Thursday, December 5, 2013

New books by women not only for women

From the inbox once again, these announcements:


WHAT READERS ARE SAYING:

"Claire's mom is not a tiger but a quiet silk butterfly, strong as steel, dignified, influential and full of amiability. One can discern that the author's sensible advice is borne from a mother who has reflected deeply into what makes one successful in an uncommon definition of the word.

"The exuberance of heart, thoughtfulness and affection in Lim-Moore's book leave the reader with the soaring feeling that what people care about is who you are, and that what is important is how you help others. A stunning debut."

"A mix of childhood memoir, immigrant experiences and mother knows best — such as fitting in at the new school and not forgetting where you came from — the book takes you through a roller coaster of emotions that leave a lasting warmth in your heart."

"Ostensibly, Don't Forget the Soap is a memoir, and an entertaining one it is. Having said that, I could just as easily group this special little volume among my collection of parenting books. Why? Let's look at the facts: the author is a Yale-educated corporate executive who seems to enjoy juggling her career and family, likes to throw in community service and politics for fun and somehow finds the time to watch tv and write this book. As a woman, I want to know how she does it. As the mother of two daughters, I would like to know how my girls could do it too. Lucky for us, Ms. Moore shares with us the secret of her success: practical advice from her fabulous Filipina mother. Well worth the read and future re-reads."

Marie Claire Lim Moore* is a Filipina-Canadian-American working mother and author of Don’t Forget the Soap. After spending the early part of her childhood in Vancouver, Claire moved to New York City and attended the United Nations International School. She went on to study at Yale, climb the corporate ladder at Citi and travel around the world. She met her husband, Alex, while working in Sao Paulo, Brazil and they married in Manila, shortly before moving to Singapore.

Now Mom to Carlos and Isabel, Claire also manages the Global Client business for Citi in Asia. She enjoys juggling career and family and likes to throw in community and politics for fun by campaigning for US political candidates, fundraising for organizations that advance the role of women in business and promoting foreign direct investment in the Philippines. She is also a guest contributor at Sassy Mama Singapore.

At the center of many good stories – inspiring, entertaining, admittedly corny–is Marie Claire Lim Moore. Ask her about the time she and her family sat down with former Philippine President Corazon Aquino. Or the time she built houses in Mexico alongside former American President Jimmy Carter. Equally engaging are her every day experiences and perspective on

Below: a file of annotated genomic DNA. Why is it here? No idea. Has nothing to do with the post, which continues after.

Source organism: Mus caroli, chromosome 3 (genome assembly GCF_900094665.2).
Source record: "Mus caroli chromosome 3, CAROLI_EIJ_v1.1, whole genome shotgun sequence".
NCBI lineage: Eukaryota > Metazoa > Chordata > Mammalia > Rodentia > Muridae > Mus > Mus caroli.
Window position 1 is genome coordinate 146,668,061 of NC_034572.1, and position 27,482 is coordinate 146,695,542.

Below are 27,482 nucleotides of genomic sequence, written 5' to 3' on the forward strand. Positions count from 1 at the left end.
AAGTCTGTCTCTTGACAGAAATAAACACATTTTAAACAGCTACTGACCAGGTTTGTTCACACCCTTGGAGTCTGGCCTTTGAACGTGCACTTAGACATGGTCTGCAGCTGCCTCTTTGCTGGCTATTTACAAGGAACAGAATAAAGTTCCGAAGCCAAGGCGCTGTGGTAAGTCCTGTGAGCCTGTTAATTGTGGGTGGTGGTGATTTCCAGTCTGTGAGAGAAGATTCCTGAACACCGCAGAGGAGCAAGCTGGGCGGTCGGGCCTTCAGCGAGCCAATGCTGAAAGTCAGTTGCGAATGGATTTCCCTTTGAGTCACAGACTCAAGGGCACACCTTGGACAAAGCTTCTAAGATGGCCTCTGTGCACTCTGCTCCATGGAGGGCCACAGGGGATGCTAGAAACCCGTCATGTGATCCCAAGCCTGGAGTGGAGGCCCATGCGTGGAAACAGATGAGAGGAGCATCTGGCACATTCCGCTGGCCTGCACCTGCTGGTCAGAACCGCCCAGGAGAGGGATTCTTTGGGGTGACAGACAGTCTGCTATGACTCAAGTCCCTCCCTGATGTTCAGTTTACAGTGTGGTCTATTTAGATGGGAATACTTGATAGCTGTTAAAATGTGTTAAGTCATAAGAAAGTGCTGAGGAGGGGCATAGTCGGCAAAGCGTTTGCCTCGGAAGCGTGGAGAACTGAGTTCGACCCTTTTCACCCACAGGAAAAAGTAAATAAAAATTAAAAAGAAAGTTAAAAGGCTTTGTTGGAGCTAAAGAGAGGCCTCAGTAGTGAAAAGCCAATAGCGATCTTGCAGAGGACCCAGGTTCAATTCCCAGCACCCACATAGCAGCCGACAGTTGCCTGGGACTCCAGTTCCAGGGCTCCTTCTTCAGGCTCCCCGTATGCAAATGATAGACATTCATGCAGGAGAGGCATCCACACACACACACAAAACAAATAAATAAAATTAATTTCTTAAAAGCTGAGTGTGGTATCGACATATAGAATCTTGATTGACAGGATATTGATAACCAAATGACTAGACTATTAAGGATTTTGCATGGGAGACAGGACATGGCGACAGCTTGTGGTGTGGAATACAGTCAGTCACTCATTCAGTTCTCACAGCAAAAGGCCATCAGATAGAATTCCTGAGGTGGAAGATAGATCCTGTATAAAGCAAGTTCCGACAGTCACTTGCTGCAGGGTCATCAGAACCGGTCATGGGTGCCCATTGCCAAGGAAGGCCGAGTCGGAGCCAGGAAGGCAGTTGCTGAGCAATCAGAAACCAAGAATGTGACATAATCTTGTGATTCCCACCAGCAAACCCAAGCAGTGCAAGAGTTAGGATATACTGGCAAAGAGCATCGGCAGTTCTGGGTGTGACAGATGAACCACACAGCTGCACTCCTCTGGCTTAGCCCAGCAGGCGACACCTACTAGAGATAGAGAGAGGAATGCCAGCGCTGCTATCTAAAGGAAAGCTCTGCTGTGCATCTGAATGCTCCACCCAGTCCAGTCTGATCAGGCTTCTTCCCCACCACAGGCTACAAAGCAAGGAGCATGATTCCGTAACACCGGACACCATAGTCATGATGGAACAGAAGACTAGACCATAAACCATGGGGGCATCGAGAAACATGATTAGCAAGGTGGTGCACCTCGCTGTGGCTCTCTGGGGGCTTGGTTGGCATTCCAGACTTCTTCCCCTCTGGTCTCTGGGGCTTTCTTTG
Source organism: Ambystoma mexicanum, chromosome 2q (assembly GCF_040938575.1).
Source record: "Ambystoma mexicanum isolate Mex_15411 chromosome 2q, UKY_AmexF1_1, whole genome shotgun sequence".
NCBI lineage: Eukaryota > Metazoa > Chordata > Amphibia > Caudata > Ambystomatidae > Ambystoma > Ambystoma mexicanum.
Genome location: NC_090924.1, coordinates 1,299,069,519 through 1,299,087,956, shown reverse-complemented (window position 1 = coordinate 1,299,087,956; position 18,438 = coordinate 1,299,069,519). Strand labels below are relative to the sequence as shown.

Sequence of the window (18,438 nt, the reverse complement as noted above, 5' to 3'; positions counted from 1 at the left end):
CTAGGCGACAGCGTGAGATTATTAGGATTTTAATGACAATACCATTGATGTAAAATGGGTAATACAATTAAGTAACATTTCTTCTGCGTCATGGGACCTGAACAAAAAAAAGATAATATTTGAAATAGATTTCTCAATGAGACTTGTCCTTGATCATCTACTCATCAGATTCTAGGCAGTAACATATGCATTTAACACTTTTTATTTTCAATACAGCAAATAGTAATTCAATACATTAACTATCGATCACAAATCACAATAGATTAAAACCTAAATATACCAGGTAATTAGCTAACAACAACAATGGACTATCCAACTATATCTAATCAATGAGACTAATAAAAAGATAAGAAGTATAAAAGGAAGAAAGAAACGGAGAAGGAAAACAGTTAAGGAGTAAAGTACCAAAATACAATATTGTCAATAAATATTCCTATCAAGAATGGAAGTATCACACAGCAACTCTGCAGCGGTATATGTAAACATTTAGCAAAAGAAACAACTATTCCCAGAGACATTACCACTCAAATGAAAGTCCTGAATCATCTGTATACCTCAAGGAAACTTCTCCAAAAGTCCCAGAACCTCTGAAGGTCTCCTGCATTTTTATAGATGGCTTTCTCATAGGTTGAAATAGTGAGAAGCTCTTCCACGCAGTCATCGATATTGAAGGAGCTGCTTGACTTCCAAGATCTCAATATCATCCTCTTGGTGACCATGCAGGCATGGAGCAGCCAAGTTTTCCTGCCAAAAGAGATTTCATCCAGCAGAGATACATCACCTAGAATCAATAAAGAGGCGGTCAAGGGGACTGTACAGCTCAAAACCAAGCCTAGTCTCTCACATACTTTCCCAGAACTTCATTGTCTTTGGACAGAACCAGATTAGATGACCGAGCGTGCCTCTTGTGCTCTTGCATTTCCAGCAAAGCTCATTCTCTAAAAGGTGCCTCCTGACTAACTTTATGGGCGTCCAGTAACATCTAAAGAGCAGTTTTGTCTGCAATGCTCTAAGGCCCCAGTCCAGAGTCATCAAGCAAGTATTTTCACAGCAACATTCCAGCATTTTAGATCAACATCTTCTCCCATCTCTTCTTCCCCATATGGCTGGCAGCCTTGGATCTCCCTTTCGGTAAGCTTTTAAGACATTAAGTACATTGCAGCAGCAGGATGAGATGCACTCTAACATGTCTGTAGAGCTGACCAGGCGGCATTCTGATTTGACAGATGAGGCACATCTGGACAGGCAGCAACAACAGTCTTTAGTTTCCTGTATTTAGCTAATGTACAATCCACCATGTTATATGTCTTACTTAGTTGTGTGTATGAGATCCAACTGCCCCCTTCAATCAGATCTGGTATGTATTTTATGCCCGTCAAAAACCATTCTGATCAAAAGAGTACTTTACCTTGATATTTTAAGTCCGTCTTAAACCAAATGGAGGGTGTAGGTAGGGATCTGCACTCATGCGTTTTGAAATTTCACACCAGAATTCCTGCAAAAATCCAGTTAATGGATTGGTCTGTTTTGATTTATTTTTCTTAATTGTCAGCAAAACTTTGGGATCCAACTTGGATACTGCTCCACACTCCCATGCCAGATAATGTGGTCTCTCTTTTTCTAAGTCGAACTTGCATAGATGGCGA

life. You will be interested to hear what she thinks is a relationship “deal breaker” or why Christmas should be regulated or why kids shouldn’t say, “I’m bored.”

After spending the early part of her childhood in Vancouver growing up with '80s sitcoms and Philippine People Power demonstrations, Claire moved to New York City at the age of 12 and attended the United Nations International School where she sang on stage with Debbie Gibson and received her high school diploma from Kofi Annan. She went on to study at Yale, climb the corporate ladder at Citi and jet set around the world.

Don’t Forget the Soap is a collection of anecdotes from different points in Claire’s life: stories from the tight-knit Filipino community in Vancouver mix with memories of her move to New York, experiences at Yale and travels as a young executive. Underlying this narrative is the story of a global citizen who does not want to forget the fundamental values that come along with the “immigrant experience” as she and her husband raise their children in the increasingly glitzy expat bubble of Singapore. Her parents continue to remain a big influence in her life and her mother’s reminders a grounding force. These stories will warm the heart and resonate with people of any culture.

Download the e-book at http://bit.ly/dontforgetthesoap*
Visit the Author's Page at on Amazon.com for more info.

Book launch-cooking demonstration for A Matter of Taste with warm words and delicious food at Cafe By The Ruins, Chuntug Street, Baguio City (across from City Hall) Dec. 12 at 4 p.m.

The book A Matter of Taste: The Culinary Memoirs of Jean MacGarvin de Vera (published by Mt Cloud Bookshop) includes 90 recipes that nurtured her family. The authors are Baguio's Adelaida Lim and Leonisa Bautista.

Jean MacGarvin de Vera is Sing Wei, meaning "good heart" in Chinese. MacGarvin de Vera was born and raised in cosmopolitan Shanghai before World War II. Her mother was from a landed family with properties in Zungkaza, a suburban village where everyone had the same surname: Zung.

Her father was an American engineer-architect in the construction business. After the war, young Jean fled China with her husband and three young children to start a life in the Philippines.

Jean stayed 25 years in California with her daughter, Irene before deciding to retire in Baguio in 2001. At 90, she lives in Tuding, Benguet surrounded by her children, grandchildren, great grandchildren and dogs and pets.

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